Came across this highly evocative reflection on the archaeological secrets hidden under fields, in a sublime little book from Eland, The Ruins of Time (in their lovely Poetry of Place series).

This is what editor Anthony Thwaite has to say about it:

When Ted Hughes was an undergraduate at Cambridge in the early 1950s, he switched from English to Archaeology and Anthropology; and though I feel Hughes’s anthropological interests were probably stronger than his archaeological ones, there seems to be a strong flavour of what one could call linguistic archaeology in his poem Thistles. Remember that Hughes came from a partly Viking enclave of Yorkshire. (p46)

Eland - Ruins of Time

Thistles

by Ted Hughes

Against the rubber tongues of cows and the hoeing hands of men
Thistles spike the summer air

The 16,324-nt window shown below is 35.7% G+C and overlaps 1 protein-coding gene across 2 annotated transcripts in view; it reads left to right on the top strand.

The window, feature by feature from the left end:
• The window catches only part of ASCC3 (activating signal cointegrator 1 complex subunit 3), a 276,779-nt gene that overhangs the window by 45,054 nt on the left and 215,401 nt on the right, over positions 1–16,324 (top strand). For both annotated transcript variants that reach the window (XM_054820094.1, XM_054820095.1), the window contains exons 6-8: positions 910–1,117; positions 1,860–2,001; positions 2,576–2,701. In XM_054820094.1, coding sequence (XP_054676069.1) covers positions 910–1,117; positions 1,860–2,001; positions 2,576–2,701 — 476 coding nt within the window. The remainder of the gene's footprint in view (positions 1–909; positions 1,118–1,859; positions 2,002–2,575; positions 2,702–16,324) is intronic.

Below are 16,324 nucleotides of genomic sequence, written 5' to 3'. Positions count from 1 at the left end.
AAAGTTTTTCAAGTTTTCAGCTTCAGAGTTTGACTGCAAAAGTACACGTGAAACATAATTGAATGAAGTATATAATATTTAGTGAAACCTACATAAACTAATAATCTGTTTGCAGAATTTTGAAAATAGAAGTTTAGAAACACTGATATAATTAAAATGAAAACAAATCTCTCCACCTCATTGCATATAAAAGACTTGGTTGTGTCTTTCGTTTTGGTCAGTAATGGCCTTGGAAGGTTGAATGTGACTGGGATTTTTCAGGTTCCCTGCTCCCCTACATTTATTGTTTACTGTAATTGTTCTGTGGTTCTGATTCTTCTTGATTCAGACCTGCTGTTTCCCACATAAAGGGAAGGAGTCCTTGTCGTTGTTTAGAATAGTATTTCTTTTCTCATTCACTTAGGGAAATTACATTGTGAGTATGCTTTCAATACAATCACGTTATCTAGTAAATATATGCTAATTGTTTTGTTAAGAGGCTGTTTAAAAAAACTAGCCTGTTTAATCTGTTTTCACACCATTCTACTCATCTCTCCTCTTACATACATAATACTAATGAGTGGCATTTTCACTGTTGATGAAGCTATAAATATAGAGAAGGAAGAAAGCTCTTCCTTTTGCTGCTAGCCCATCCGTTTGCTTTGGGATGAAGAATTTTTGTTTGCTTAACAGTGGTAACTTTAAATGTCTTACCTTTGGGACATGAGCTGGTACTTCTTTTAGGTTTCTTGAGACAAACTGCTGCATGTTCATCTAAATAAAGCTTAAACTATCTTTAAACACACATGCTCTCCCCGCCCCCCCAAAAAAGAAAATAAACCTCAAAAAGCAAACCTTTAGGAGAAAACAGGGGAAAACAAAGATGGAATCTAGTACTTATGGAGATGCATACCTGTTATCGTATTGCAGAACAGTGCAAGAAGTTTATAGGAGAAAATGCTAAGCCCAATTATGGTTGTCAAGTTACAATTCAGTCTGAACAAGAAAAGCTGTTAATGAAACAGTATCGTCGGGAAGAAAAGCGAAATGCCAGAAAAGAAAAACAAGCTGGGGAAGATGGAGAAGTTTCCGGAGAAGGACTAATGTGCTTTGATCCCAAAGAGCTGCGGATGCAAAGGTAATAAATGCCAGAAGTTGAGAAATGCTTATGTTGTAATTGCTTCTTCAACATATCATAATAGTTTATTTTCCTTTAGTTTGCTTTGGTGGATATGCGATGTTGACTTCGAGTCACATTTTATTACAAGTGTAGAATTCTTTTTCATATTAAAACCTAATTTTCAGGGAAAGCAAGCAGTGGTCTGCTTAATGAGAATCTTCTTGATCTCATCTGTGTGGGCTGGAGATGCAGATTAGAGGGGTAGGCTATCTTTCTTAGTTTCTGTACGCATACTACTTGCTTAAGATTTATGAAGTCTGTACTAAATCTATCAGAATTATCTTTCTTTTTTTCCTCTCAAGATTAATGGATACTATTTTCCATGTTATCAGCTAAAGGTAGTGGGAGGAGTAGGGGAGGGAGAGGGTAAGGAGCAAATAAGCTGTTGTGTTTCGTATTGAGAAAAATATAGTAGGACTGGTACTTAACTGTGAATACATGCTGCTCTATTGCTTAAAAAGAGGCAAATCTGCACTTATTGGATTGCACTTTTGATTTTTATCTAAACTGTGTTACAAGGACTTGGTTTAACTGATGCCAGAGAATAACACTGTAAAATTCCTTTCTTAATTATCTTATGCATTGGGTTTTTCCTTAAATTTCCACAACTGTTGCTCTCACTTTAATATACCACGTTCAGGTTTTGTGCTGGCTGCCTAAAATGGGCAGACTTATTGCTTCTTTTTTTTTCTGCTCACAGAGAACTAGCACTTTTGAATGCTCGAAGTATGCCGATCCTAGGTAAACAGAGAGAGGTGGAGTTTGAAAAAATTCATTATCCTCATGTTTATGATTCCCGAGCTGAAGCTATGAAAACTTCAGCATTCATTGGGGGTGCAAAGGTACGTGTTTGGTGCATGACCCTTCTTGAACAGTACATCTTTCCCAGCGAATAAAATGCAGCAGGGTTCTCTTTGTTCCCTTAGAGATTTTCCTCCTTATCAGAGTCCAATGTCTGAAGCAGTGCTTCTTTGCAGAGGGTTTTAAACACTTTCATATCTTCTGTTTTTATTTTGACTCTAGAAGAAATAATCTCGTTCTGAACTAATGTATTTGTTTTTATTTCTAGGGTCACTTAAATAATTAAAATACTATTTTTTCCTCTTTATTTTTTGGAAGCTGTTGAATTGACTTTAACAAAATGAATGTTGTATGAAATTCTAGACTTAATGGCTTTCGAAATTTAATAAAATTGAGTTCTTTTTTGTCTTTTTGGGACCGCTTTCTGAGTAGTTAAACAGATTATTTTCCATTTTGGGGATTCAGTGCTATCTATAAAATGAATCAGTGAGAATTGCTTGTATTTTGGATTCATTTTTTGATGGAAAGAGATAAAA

And crackle open under a blue-black pressure.

Every one a revengeful burst
Of resurrection, a grasped fistful
Of splintered weapons and Icelandic frost thrust up

From the underground stain of a decayed Viking.
They are like pale hair and the gutturals of dialects.
Every one manages a plume of blood.

Then they grow grey like men.
Mown down, it is a feud. Their sons appear
Stiff with weapons, fighting back over the same ground.

Painted Lady on Creeping thistle
Painted Lady on Creeping thistle (Geography.org.uk – Wiki Commons)

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